Public Description of Rhodotus palmatus (Bull.) Maire

Title: Public Description (Default)
Name: Rhodotus palmatus (Bull.) Maire
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Description status: Approved
 (Latest review: 2010-04-14 17:58:59 PDT (-0700) by nathan)

Taxonomic Classification:

Domain: Eukarya
Kingdom: Fungi
Phylum: Basidiomycota
Class: Agaricomycetes
Order: Agaricales
Family: Physalacriaceae

General Description:

The cap is convex but flattens with age; it is typically 2 to 6 centimetres (0.8 to 2.4 in) wide. Cap margins are lightly to strongly rolled inwards.

Specimens have been found with the surface colors ranging from salmon-orange to pink to red. The cap surface typically has a conspicuous network of lightly colored ridges or veins that outline deep narrow grooves or pits – a condition technically termed sulcate or reticulate. The texture of the cap surface is gelatinous, although the internal flesh is firm, and pinkish in color. The gills have an adnate attachment to the stem, i.e., broadly attached to the stalk slightly above the bottom of the gill, with most of the gill fused to the stem; the gills are thick, packed close to each other, with veins and color similar to, but paler than the cap. The stem is 1.5 to 3.0 cm (0.6 to 1.2 in) tall by 0.4 to 0.6 cm (0.2 to 0.2 in) thick (usually slightly larger near the base), and may be attached to the bottom of the cap in a central or lateral manner. It is sometimes seen “bleeding” a red- or orange-colored liquid. The spore print has been described most commonly as pink, but also as cream colored. The species has no distinguishable odor, and a bitter taste.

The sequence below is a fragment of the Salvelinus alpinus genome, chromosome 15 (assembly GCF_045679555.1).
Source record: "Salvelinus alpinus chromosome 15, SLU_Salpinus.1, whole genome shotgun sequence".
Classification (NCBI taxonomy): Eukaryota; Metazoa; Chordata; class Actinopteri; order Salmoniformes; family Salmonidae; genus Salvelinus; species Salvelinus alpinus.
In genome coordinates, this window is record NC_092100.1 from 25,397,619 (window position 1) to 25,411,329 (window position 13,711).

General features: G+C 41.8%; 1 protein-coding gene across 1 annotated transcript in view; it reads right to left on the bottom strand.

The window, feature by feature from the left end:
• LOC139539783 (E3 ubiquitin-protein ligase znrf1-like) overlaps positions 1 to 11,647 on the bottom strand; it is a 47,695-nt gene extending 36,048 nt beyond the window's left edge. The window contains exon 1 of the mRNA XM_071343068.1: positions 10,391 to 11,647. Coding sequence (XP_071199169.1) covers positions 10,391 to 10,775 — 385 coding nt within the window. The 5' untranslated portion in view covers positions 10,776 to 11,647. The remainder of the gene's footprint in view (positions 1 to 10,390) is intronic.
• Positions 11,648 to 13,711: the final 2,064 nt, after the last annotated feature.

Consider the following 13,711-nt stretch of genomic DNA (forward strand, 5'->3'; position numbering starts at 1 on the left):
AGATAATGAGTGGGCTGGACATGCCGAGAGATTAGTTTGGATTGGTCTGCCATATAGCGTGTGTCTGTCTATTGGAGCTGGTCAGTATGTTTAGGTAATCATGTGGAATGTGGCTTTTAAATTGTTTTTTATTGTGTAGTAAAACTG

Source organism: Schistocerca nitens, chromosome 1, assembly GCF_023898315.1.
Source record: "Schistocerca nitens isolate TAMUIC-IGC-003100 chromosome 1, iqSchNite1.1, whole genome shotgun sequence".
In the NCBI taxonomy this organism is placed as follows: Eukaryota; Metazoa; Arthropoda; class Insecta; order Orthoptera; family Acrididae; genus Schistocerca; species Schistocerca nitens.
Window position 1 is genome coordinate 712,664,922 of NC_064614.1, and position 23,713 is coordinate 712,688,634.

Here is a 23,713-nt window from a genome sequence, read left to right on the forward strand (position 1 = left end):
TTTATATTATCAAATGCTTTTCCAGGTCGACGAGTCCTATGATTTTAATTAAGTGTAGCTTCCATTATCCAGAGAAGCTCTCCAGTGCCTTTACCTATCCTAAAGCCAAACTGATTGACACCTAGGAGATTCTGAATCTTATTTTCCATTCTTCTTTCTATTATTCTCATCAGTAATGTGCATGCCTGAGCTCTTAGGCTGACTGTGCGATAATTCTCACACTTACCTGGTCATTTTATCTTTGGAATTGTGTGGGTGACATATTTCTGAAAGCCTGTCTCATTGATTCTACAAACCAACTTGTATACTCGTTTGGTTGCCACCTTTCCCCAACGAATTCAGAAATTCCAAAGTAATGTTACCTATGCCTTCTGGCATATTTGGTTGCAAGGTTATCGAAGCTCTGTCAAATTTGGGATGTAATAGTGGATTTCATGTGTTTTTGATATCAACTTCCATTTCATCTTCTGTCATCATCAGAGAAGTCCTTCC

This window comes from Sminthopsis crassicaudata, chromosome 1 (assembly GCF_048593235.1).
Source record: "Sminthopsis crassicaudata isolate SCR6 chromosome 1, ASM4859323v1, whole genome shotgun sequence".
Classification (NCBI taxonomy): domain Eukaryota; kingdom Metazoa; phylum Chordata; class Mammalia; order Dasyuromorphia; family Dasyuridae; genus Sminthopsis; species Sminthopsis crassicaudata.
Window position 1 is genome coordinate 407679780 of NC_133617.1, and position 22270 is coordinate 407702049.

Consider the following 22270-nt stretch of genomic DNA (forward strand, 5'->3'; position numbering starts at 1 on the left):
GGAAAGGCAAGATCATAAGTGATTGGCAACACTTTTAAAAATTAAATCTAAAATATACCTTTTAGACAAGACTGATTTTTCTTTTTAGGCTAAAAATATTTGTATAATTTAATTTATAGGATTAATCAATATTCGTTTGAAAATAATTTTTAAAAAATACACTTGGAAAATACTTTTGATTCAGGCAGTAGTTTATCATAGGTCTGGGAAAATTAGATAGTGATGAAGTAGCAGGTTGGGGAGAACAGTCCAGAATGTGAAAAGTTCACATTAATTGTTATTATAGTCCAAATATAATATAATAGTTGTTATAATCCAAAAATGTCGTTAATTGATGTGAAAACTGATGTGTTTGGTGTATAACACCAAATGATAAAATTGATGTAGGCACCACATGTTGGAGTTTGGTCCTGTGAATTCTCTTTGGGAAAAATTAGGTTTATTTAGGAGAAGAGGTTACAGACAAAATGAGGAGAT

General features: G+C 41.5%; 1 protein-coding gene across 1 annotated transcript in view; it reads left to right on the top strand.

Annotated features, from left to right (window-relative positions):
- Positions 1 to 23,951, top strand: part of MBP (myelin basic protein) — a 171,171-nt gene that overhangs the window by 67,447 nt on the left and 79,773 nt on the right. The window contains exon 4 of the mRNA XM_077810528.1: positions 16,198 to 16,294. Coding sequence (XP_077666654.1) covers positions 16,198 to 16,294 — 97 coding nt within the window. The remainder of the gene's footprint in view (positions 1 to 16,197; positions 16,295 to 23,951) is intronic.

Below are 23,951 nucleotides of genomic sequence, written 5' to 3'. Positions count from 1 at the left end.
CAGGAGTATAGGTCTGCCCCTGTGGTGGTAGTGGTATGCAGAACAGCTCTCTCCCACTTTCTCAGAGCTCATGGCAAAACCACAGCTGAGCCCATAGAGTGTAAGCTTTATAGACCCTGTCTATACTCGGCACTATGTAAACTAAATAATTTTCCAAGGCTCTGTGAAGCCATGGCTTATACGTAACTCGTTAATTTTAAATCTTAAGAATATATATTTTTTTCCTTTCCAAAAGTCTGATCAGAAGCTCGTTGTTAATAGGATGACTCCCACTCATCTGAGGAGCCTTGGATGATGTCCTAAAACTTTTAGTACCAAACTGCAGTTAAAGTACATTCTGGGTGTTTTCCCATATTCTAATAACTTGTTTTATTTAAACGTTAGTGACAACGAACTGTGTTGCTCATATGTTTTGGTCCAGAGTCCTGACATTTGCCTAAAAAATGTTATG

Microscopic features

The spores of R. palmatus are roughly spherical, with dimensions of 6–7.2 by 5.6–6.5 µm; the spore surface is marked with numerous wart-like projections (defined as verricose, in mycological jargon), typically 0.5–0.7 µm long The spores are non-amyloid, i.e., unable to take up iodine stain in the chemical test with Melzer’s reagent. The spore-bearing cells, the basidia, are club-shaped and 4-spored, with dimensions of 33.6–43.2 by 5.6–8 µm. Although this species lacks sterile cells called pleurocystidia (large sterile cells found on the gill face in some mushrooms), it contains abundant cheilocystidia (large sterile cells found on the gill edge) that are 27.2–48 by 4.8–8 µm in size. Clamp connections are present.

The content for this page is adapted from the Wikipedia article which was contributed to by Sasata. See that article for detailed references, authorship and references.


An uncommon species, it has a circumboreal distribution, and has been collected in eastern North America, North Africa, Europe, and Asia.

R. palmatus has been reported from Canada, Iran, Hungary, Italy, Slovakia, West Germany, Korea, the area formerly known as the USSR and Japan. The species gained legal protection in Hungary in 2005. The 1993 National Environmental Status Report for the Baltic countries Estonia, Lativa and Lithuania report is as “Extinct or probably extinct”. In the United States it has been found in Indiana, and elsewhere in eastern North America. Although often described as “rare”, a 1997 study suggests that it may be relatively common in Illinois. It has been suggested that the increase in the number of dead elms (resulting from Dutch elm disease) has contributed to its resurgence.